Legislation was filed to change how statewide public health orders are issued and also to curtail the emergency declaration powers of the governor. These bills did not pass.

Multiple pieces of legislation were filed related to abortion. The topics ranged in focus from requiring information be provided to patients about possible reversal of chemical abortion medications, to banning chemical abortions altogether, to banning the public funding of abortions, to requiring that babies born alive after an abortion in a reproductive health center be provided the same life-sustaining treatment than if the baby were born elsewhere. Of these, the “born alive” bill passed in the final legislative day.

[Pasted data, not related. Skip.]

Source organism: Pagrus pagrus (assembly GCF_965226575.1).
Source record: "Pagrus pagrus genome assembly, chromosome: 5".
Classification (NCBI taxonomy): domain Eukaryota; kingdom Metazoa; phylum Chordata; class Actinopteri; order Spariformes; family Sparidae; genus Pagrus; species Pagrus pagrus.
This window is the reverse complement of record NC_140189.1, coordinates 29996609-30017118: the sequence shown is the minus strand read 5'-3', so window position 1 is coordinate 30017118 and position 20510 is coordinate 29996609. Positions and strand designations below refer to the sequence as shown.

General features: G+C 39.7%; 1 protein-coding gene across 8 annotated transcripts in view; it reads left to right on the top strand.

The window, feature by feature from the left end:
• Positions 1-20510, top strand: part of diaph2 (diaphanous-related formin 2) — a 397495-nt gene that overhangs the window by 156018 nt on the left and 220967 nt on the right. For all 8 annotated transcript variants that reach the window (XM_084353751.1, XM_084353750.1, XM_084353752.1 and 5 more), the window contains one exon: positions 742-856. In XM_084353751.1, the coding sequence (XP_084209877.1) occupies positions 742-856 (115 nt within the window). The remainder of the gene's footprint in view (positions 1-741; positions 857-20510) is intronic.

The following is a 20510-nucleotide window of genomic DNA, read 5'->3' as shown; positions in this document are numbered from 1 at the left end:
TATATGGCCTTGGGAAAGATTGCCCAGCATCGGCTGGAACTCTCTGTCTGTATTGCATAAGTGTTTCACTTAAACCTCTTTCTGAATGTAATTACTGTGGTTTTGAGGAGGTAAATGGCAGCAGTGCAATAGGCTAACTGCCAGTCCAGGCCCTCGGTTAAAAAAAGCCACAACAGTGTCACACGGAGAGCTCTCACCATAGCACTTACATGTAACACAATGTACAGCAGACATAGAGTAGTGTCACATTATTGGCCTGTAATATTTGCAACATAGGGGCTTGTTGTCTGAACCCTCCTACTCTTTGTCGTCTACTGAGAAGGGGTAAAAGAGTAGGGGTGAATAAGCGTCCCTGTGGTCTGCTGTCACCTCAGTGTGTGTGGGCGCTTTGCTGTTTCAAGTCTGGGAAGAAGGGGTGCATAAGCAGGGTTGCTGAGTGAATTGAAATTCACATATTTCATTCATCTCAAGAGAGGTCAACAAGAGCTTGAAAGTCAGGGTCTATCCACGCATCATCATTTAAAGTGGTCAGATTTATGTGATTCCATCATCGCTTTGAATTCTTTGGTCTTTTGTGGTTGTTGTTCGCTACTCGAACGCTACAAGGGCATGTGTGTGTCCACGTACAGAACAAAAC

Multiple pieces of legislation were filed related to banning vaccine passports.  The bill that passed on the final legislative day leaves in place existing immunization requirements for students (and also allows exceptions for religious or medical reasons) but bans the issuance of vaccine passports in Alabama by the state or any other governmental body. It also prevents businesses from being able to require proof of vaccination for entry into a business or as a condition for provision of a good or service to a customer. 

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Medical Association Supports Continued Funding for Maternal Death Investigations

Medical Association Supports Continued Funding for Maternal Death Investigations

‘Shocking’ Nearly 70% of Deaths Are Preventable, Experts Say      

MONTGOMERY – The Medical Association of the State of Alabama today joined Alabama legislators in calling for continued state funding to investigate why Alabama mothers die from childbirth and pregnancy complications at more than double the rate of women nationally.